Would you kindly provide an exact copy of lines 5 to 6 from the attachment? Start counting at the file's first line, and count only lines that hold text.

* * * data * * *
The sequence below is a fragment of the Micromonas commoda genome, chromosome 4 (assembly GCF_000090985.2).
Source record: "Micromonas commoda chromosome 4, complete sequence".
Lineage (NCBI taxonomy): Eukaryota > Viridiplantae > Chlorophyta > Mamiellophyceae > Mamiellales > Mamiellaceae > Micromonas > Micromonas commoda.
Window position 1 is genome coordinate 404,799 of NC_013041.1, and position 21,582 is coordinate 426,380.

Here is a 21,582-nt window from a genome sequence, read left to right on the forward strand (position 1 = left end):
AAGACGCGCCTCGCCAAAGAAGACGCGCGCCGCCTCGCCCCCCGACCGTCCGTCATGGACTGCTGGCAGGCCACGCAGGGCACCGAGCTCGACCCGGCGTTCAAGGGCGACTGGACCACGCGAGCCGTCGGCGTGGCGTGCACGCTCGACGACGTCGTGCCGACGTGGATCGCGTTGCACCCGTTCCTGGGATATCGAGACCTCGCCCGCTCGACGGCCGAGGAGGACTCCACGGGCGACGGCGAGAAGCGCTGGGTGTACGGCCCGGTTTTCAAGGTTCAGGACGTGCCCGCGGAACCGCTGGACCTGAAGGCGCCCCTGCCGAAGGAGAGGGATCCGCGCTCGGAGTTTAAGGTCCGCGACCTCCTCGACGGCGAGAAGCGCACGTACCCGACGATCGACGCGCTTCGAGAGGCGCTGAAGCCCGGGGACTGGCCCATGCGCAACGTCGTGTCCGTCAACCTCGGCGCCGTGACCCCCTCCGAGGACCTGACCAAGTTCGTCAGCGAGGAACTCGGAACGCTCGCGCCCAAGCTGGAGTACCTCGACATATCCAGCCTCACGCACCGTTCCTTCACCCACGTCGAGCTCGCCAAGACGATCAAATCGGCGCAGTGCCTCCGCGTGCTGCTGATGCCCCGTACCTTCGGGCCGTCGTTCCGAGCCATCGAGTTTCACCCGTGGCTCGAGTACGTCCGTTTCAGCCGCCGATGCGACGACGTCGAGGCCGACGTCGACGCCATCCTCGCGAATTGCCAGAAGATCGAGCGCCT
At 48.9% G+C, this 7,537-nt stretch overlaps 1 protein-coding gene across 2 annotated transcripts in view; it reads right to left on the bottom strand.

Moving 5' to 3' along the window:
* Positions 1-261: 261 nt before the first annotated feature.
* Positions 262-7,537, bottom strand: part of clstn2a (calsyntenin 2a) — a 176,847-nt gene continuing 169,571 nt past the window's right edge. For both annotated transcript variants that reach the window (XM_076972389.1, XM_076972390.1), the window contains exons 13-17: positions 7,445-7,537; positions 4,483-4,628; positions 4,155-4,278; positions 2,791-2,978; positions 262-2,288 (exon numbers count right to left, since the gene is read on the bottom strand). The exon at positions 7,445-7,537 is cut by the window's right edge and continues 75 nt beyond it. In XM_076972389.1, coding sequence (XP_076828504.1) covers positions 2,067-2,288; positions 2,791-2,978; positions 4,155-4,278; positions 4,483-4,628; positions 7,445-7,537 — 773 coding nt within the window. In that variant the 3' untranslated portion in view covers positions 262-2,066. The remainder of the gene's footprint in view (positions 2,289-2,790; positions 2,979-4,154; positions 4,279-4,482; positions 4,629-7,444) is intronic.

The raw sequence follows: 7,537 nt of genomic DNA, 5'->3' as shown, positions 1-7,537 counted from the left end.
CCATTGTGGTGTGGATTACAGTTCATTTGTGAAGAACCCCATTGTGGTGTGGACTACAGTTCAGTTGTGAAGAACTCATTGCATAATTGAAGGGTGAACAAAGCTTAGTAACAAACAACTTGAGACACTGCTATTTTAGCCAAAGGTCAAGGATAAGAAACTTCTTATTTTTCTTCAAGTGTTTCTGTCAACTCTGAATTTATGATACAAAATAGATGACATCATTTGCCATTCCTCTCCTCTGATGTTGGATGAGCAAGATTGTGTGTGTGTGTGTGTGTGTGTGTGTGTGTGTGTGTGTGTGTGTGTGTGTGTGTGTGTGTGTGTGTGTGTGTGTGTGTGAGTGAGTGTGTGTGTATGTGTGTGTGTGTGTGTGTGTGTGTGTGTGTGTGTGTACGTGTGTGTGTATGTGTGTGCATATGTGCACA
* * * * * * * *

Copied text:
Here is a 21,582-nt window from a genome sequence, read left to right on the forward strand (position 1 = left end):
AAGACGCGCCTCGCCAAAGAAGACGCGCGCCGCCTCGCCCCCCGACCGTCCGTCATGGACTGCTGGCAGGCCACGCAGGGCACCGAGCTCGACCCGGCGTTCAAGGGCGACTGGACCACGCGAGCCGTCGGCGTGGCGTGCACGCTCGACGACGTCGTGCCGACGTGGATCGCGTTGCACCCGTTCCTGGGATATCGAGACCTCGCCCGCTCGACGGCCGAGGAGGACTCCACGGGCGACGGCGAGAAGCGCTGGGTGTACGGCCCGGTTTTCAAGGTTCAGGACGTGCCCGCGGAACCGCTGGACCTGAAGGCGCCCCTGCCGAAGGAGAGGGATCCGCGCTCGGAGTTTAAGGTCCGCGACCTCCTCGACGGCGAGAAGCGCACGTACCCGACGATCGACGCGCTTCGAGAGGCGCTGAAGCCCGGGGACTGGCCCATGCGCAACGTCGTGTCCGTCAACCTCGGCGCCGTGACCCCCTCCGAGGACCTGACCAAGTTCGTCAGCGAGGAACTCGGAACGCTCGCGCCCAAGCTGGAGTACCTCGACATATCCAGCCTCACGCACCGTTCCTTCACCCACGTCGAGCTCGCCAAGACGATCAAATCGGCGCAGTGCCTCCGCGTGCTGCTGATGCCCCGTACCTTCGGGCCGTCGTTCCGAGCCATCGAGTTTCACCCGTGGCTCGAGTACGTCCGTTTCAGCCGCCGATGCGACGACGTCGAGGCCGACGTCGACGCCATCCTCGCGAATTGCCAGAAGATCGAGCGCCT